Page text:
The Two Faces of January is the latest feature film from director Hossein Amini, whose previous works include 2011 hit Drive and 2012 blockbuster Snow White and the Huntsman. The success of both these films has led to increased levels of interest in his latest work. Set in the early 1960s, the film gets off to a somewhat shaky start when Chester MacFarland (Viggo Mortenson) waltzes around Athens in his panama hat spouting cheesy lines to his younger wife Collete (Kirsten Dunst.) There is an air of 1950s film noir even at this early point, but unfortunately the dialogue also seems like it would be more at home in the films of that era.

The story picks up, though, with the appearance of Rydal (Oscar Isaac) a brooding and mysterious American who is working in Athens as a tour guide, making most of his money by scamming tourists. We learn little of his history, other than the fact that his father has just died and Rydal didn’t attend the funeral. But it is this intriguing newcomer’s attraction to Collette, and his fascination with Chester’s wealth and sophistication, that gets the plot going in this twisting and turning thriller.

Following a double date with the MacFarland’s, Rydal finds Collette’s bracelet in the back of his taxi and attempts to return it to her at the couple’s hotel. While he is in the lobby, he is unaware that a debt-collecting private detective is upstairs with Chester, about to provoke an altercation that will quickly take a sinister turn. Finding Chester dragging a seemingly unconscious man along the hotel corridor, Rydal then realises that there is more to his new friend’s story when they take the man into his room and find photos of the couple littered across his desk. Chester admits that he is in debt and that this man has come to find him. He asks Rydal to help him and his wife escape. Assuming that the man is only unconscious, Rydal does not realise that he is becoming an accomplice to murder when he agrees to help them.

What follows is an hour or so of tightly plotted and well written tension as the magnitude of events becomes clear to all involved and the burgeoning sexual tension between Colette and Rydal begins to play on the elder Chester’s mind. Set against the backdrop of some beautiful Greek islands, this section of the film feels slick and effortless, with acting to match from Isaac and Dunst. This is not Mortenson’s best performance, though. He never seems to fully recover from his slightly hackneyed and clichéd lines in the opening section. For a while, this does not cause too many issues as the stress and strain on the three main characters increases incrementally and results in similar feelings in the audience. As this recently formed trio search for ever more isolated areas of Greece in which to lay low, it becomes clear that they are never going to find a place to hide from the infatuation, jealousy, and paranoia that is rife within their own ranks.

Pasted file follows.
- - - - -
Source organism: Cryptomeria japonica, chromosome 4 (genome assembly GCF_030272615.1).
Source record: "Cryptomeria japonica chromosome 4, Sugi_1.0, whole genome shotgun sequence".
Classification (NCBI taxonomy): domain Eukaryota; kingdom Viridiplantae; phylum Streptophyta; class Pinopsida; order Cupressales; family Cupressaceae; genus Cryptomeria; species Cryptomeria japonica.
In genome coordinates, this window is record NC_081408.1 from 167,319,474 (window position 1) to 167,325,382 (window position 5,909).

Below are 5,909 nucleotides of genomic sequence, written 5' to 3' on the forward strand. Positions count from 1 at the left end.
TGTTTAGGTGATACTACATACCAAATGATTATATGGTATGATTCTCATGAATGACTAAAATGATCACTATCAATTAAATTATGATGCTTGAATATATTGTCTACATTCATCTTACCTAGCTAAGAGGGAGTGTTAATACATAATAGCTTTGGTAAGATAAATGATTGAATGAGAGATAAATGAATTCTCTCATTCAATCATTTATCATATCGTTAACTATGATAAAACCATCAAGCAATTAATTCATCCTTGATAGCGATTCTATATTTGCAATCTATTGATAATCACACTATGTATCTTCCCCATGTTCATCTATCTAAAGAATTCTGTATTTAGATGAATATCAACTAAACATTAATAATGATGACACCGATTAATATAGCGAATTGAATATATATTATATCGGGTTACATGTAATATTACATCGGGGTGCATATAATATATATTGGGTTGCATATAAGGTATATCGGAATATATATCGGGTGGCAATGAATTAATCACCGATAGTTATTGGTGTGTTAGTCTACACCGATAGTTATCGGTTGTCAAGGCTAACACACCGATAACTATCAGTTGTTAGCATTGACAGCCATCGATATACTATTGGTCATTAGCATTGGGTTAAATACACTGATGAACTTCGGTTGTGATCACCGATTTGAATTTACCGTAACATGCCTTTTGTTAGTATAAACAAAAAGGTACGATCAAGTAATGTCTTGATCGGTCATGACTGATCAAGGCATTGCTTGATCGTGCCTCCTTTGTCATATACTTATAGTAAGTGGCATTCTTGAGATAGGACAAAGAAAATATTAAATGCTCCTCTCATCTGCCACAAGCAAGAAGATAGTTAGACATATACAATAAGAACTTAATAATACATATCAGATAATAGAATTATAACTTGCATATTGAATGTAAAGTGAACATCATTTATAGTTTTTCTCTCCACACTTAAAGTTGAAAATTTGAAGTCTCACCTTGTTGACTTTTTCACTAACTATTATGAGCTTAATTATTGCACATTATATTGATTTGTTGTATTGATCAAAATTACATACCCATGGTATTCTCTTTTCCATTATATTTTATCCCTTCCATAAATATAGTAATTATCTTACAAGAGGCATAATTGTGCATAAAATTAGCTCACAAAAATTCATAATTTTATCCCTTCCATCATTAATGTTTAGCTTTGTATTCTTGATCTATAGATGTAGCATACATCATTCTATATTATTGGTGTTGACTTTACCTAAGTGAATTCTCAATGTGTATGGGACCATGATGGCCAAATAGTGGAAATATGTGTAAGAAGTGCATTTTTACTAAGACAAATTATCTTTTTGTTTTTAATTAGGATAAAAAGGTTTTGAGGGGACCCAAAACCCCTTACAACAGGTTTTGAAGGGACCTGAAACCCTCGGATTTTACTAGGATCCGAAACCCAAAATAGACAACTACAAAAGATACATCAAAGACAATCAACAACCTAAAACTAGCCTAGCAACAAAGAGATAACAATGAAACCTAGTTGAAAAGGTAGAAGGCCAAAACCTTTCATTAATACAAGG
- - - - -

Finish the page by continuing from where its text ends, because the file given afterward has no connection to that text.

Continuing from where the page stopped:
This excellent hour of filmmaking is brought to a swift and shocking conclusion by a surprising confrontation in the catacombs of some Greek ruins. A fantastically directed scene here suggests that the film is coming to a climax, and there seems to only really be one possible outcome at this point. But, in a film that has so far dealt with its twists and turns in a smooth and nuanced manner, we now begin to see a somewhat faltering and long-winded conclusion.

A game of back and forth begins between the protagonists, and at times it seems as though it will never stop. There are four or five occasions in this final half hour when it seems that all logic would suggest the film should end. Whether the filmmakers were staying true to Patricia Highsmith’s novel, or whether they just couldn’t resist twist after twist, is not clear, but sadly this section, and the increasingly hammy acting from Mortenson, do detract a little from what came before. Once the film finally draws to an end in Istanbul, the plot turns aren’t as surprising as they once were, and the shocks are never as shocking as what happened in the catacombs.

Despite these issues, the overarching feeling at the film’s end is probably that this is a good film with flaws, rather than a bad film with a few highlights. Oscar Isaac continues to show potential following his recent leading role in Inside Llewyn Davis and Dunst delivers a mature portrayal which differs wildly from her famous role in the Spiderman movies. And, although The Two Faces of January may never match the thrills and originality of Amini’s previous hit Drive, the hour or so for which this film is at its best is an hour of edge-of-the-seat excitement, surprises, and believable twists. All shot among stunning scenery. It’s just a shame that hour is sandwiched between two sections that are much less satisfying.
Fran Slater

Comments are closed.